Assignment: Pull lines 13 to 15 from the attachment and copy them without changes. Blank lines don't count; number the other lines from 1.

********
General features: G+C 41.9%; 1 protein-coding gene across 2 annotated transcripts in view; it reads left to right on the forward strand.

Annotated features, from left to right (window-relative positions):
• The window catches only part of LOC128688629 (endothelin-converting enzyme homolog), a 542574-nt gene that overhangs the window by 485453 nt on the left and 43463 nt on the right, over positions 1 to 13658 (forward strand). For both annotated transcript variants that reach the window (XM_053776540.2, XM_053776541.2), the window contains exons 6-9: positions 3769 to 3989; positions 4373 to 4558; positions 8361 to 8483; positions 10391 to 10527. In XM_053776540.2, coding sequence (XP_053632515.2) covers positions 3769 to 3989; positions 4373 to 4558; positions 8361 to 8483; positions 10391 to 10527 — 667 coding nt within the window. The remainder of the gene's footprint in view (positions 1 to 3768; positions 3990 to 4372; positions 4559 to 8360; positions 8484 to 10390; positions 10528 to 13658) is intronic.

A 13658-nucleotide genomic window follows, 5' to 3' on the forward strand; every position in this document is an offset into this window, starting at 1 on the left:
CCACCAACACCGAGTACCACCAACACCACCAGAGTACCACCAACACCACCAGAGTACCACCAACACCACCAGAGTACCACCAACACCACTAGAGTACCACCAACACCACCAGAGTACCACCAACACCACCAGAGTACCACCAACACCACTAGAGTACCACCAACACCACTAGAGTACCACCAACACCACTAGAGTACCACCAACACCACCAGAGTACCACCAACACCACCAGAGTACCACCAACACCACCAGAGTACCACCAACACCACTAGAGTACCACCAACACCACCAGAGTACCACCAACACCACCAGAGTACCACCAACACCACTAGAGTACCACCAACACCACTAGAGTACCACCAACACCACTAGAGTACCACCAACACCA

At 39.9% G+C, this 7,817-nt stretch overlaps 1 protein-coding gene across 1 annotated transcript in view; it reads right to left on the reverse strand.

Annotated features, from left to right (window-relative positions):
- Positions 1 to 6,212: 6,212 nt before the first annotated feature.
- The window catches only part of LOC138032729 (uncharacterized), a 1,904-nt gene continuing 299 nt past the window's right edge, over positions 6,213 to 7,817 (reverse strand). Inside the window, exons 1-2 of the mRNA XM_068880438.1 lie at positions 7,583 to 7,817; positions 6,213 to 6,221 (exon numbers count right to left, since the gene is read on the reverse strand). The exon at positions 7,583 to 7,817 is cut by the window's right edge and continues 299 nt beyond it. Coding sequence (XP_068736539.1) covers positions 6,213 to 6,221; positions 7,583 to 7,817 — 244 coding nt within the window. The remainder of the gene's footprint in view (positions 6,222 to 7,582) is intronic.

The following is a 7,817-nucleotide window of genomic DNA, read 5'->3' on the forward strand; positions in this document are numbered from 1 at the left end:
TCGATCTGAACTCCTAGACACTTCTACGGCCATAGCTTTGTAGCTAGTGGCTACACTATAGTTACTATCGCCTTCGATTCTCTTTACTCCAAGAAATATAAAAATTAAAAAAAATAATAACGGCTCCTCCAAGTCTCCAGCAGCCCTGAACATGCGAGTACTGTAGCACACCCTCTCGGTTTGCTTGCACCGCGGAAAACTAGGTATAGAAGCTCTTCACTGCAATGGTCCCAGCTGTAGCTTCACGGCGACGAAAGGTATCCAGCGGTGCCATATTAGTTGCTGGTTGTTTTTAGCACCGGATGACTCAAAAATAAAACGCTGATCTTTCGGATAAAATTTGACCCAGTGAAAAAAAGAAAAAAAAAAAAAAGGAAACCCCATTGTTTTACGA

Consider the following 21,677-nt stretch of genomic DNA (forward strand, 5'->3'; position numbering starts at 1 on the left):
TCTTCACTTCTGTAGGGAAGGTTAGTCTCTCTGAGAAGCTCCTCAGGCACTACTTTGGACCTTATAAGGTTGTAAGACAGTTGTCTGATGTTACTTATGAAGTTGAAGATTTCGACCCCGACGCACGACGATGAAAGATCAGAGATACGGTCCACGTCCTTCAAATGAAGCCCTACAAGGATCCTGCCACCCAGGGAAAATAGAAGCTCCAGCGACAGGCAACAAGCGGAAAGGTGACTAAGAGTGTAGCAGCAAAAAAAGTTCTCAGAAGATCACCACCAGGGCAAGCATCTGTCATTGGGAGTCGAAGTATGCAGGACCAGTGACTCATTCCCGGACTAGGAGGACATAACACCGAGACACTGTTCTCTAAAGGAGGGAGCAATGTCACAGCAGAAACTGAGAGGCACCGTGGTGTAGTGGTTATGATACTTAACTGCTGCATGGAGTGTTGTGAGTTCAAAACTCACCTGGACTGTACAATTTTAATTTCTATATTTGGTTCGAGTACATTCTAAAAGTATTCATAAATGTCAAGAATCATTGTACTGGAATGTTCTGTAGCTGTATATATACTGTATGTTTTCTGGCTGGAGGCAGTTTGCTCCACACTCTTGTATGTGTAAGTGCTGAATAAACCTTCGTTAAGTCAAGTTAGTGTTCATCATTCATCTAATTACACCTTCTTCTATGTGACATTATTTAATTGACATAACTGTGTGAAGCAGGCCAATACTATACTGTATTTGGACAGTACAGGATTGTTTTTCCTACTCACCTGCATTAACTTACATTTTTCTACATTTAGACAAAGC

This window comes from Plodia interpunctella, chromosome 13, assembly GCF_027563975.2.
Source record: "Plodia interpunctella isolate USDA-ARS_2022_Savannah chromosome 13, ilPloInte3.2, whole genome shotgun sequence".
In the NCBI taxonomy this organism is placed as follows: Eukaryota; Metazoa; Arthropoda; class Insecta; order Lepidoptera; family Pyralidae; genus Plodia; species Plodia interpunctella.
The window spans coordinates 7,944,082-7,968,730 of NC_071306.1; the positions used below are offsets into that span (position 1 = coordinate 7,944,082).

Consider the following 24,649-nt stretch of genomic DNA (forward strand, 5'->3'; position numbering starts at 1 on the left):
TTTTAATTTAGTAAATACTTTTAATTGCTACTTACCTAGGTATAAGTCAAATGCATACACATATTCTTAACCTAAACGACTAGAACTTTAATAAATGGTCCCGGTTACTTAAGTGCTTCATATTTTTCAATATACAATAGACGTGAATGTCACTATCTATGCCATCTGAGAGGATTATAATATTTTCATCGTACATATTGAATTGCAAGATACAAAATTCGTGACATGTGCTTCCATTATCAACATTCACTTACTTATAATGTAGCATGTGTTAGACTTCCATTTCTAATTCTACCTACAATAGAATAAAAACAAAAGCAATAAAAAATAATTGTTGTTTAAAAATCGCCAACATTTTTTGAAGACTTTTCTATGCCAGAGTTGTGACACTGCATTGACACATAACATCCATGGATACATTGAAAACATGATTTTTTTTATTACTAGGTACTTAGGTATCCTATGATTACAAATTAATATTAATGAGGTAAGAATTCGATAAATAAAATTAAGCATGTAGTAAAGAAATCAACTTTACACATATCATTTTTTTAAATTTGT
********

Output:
TCTTCACTTCTGTAGGGAAGGTTAGTCTCTCTGAGAAGCTCCTCAGGCACTACTTTGGACCTTATAAGGTTGTAAGACAGTTGTCTGATGTTACTTATGAAGTTGAAGATTTCGACCCCGACGCACGACGATGAAAGATCAGAGATACGGTCCACGTCCTTCAAATGAAGCCCTACAAGGATCCTGCCACCCAGGGAAAATAGAAGCTCCAGCGACAGGCAACAAGCGGAAAGGTGACTAAGAGTGTAGCAGCAAAAAAAGTTCTCAGAAGATCACCACCAGGGCAAGCATCTGTCATTGGGAGTCGAAGTATGCAGGACCAGTGACTCATTCCCGGACTAGGAGGACATAACACCGAGACACTGTTCTCTAAAGGAGGGAGCAATGTCACAGCAGAAACTGAGAGGCACCGTGGTGTAGTGGTTATGATACTTAACTGCTGCATGGAGTGTTGTGAGTTCAAAACTCACCTGGACTGTACAATTTTAATTTCTATATTTGGTTCGAGTACATTCTAAAAGTATTCATAAATGTCAAGAATCATTGTACTGGAATGTTCTGTAGCTGTATATATACTGTATGTTTTCTGGCTGGAGGCAGTTTGCTCCACACTCTTGTATGTGTAAGTGCTGAATAAACCTTCGTTAAGTCAAGTTAGTGTTCATCATTCATCTAATTACACCTTCTTCTATGTGACATTATTTAATTGACATAACTGTGTGAAGCAGGCCAATACTATACTGTATTTGGACAGTACAGGATTGTTTTTCCTACTCACCTGCATTAACTTACATTTTTCTACATTTAGACAAAGC

This window comes from Plodia interpunctella, chromosome 13, assembly GCF_027563975.2.
Source record: "Plodia interpunctella isolate USDA-ARS_2022_Savannah chromosome 13, ilPloInte3.2, whole genome shotgun sequence".